An impartial participant can help get rid of clutter

Little League BaseballSentimental clutter can be the most difficult clutter to clear from your spaces. “Oh, I remember this!” is the exclamation that inevitably gets tossed around while trying to clean out a closet, basement, or attic. Until you went to organize the space, you probably had no idea that you were holding onto these items. You’re then struck with the pang of nostalgia and you flirt with the idea of keeping everything you’ve rediscovered.

If you are going to take the time to clear your home of clutter, it can be a good idea to get someone impartial to help handle your sentimental clutter. Whether you hire a professional organizer or you get a friend or spouse to help you, their impartiality may help you get rid of sentimental clutter.

Trying to get rid of things that you think you’ll miss or one day need is a problem for most of us (I struggle with it). This article in the San Diego Reader is entertaining and shows how the process of getting rid of clutter can be helped by having an impartial participant. From the article:

David sat on the floor and began unloading a large box; I stood beside him and sifted through a crate. Every few seconds, I would hold up an item and say, “You don’t need this. Trash?” I’d wait for him to nod before placing it in the big white plastic bag. David grumbled here and there, but an hour in, I’d filled three large bags and broken down four boxes.

If you’re struggling with clearing sentimental clutter, you may want to read the full article for some inspiration.

 

This post has been updated since its original publication in 2008.

20 Comments for “An impartial participant can help get rid of clutter”

  1. posted by becoming minimalist on

    completely agree. i have found sentimental clutter to be single greatest obstacle in our journey to become minimalist.

    as i write, i can picture the two large full boxes of sentimental cluuter sitting on my basement floor right now that brought the clearing of that room to a screeching halt.

    i will add this, we began clearing our possessions over 4 months ago and haven’t missed a single thing yet (except ths jell-o molds that apparently my wife wanted to keep…)

  2. posted by Mo on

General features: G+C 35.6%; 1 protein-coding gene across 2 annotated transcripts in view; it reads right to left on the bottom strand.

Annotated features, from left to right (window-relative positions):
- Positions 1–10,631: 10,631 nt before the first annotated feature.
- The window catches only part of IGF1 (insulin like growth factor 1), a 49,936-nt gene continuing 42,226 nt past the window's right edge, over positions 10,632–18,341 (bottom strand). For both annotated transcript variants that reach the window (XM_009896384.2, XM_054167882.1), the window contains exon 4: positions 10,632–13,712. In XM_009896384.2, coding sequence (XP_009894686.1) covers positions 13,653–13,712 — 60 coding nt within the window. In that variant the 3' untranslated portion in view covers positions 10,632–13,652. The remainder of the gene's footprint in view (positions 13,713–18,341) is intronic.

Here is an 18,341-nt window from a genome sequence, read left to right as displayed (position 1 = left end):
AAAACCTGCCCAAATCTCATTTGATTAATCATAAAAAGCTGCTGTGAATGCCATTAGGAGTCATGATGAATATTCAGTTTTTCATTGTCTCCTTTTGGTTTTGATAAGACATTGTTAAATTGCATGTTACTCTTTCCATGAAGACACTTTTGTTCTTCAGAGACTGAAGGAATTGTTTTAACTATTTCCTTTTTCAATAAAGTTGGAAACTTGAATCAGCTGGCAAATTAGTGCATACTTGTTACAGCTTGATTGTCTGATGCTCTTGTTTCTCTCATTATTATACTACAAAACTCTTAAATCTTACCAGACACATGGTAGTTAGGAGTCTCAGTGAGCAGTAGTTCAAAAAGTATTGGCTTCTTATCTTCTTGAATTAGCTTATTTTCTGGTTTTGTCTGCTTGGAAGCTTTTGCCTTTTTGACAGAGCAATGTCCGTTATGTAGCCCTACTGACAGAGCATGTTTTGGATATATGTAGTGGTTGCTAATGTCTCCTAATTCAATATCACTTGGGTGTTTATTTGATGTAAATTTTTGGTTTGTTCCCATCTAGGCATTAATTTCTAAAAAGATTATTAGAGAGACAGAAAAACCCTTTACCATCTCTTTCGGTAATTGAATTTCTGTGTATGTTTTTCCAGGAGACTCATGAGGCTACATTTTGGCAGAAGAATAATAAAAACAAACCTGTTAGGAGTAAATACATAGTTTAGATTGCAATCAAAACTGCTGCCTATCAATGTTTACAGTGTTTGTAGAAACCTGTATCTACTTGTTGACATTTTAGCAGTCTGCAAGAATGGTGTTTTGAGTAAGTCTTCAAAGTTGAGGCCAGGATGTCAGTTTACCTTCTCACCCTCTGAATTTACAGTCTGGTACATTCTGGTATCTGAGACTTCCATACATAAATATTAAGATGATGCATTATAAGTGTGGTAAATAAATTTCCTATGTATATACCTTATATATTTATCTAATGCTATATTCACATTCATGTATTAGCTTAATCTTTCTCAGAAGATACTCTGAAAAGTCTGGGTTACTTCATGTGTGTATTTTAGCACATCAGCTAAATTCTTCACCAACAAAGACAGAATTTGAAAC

I cleaned out a lot of my memorabilia. What I did:

    1. Decide how big a box or chest you can devote to memorabilia. Choose one. Fill it.

    2. If there is enough to make a shadow/memory box to hang on the wall, do so. If you feel un-artistic or overwhelmed, poke around on etsy.com and see if you can find an artist willing to work with you on this. In the Alchemy section, you can post a request for something you would like an artist to make for you and the approximate price you’d like to pay.

    Making a shadow box for my husband really helped him let go of a bunch of the other stuff. It’s often more about honoring fond memories rather than the stuff itself.

    3. Realize that you’ve held onto that crazy-huge elementary school play prop-thing for this long, it deserves a place of honor at the top of the attic stairs. Your heirs will have to deal with it.

  3. posted by Jess on

    This is spot on. As a young girl I used to be terribly sentimental until one day, when I was about 10, my brother suggested I get rid of some stuff. I’m not sure if he was put up to it by my parents or he was just personally sick of all my clutter but we sat down together with all my stuff in the middle of the room and he made me justify why I had to keep absolutely everything. He let a few sentimental things slip through but after nearly a day I’d stopped complaining so much and had got rid of 2 bin bags of toys and books and broken things I was hanging onto.

    Since then I’ve subjected myself to the same process every time I feel like I have too much stuff.

    I’m not sure if the success was down to the fact that the person who helped me was impartial, or rather the person who helped me was someone I looked up to and whose opinion I really respected…

  4. posted by Beth on

    I think we need to differentiate between sentimental clutter and sentimental objects. Keeping term papers from high school, costumes from a school play, or everything single birthday card you receive is clutter. But, sentimental object should be displayed in a place of honor. I have several of these scattered about my house – from my Dad’s college statistics book that sits on my desk to a hand knitted teddy bear that my grandmother gave me as a child. When I walk in each room and see these things, it reminds me of that person.

    Not to sound critical but I think sometimes, our efforts of decluttering and minimalizing spaces can cause our homes to feel like sterile, heartless spaces. Sure, the statistics book sitting on my desk is probably catching dust and monopolizing valuable workspace. But, everyday when I sit down at my computer, I see it and think of my dad.

    Hey, we’re all allowed to be sentimental fools sometime! That doesn’t mean keeping the pair of socks you wore in high school! But, I think it allows us to keep high school yearbooks to page through on a rainy day and remember when.

    I remember when my Grandmother was going into a nursing home and she was giving away her stuff. Wedding china, crystal (which I got), jewelry, etc… All my mother wanted was a porcelin green teapot because it was in that teapot that her mother served her tea when she was sick! People probably looked at her like she was nuts! Yet, it sits, on her kitchen window sill – doesn’t match her decor but it is in a place of honor.

    Bottom line I think – a little sentimentality makes a house a home! Not everything deserves the Hefty bag!

  5. posted by Christian on

    My cousin is great for this. He’s very neat so whenever he comes over to our place, he starts telling me what I need to throw out without being asked.

  6. posted by Lori on

    Amen, Beth!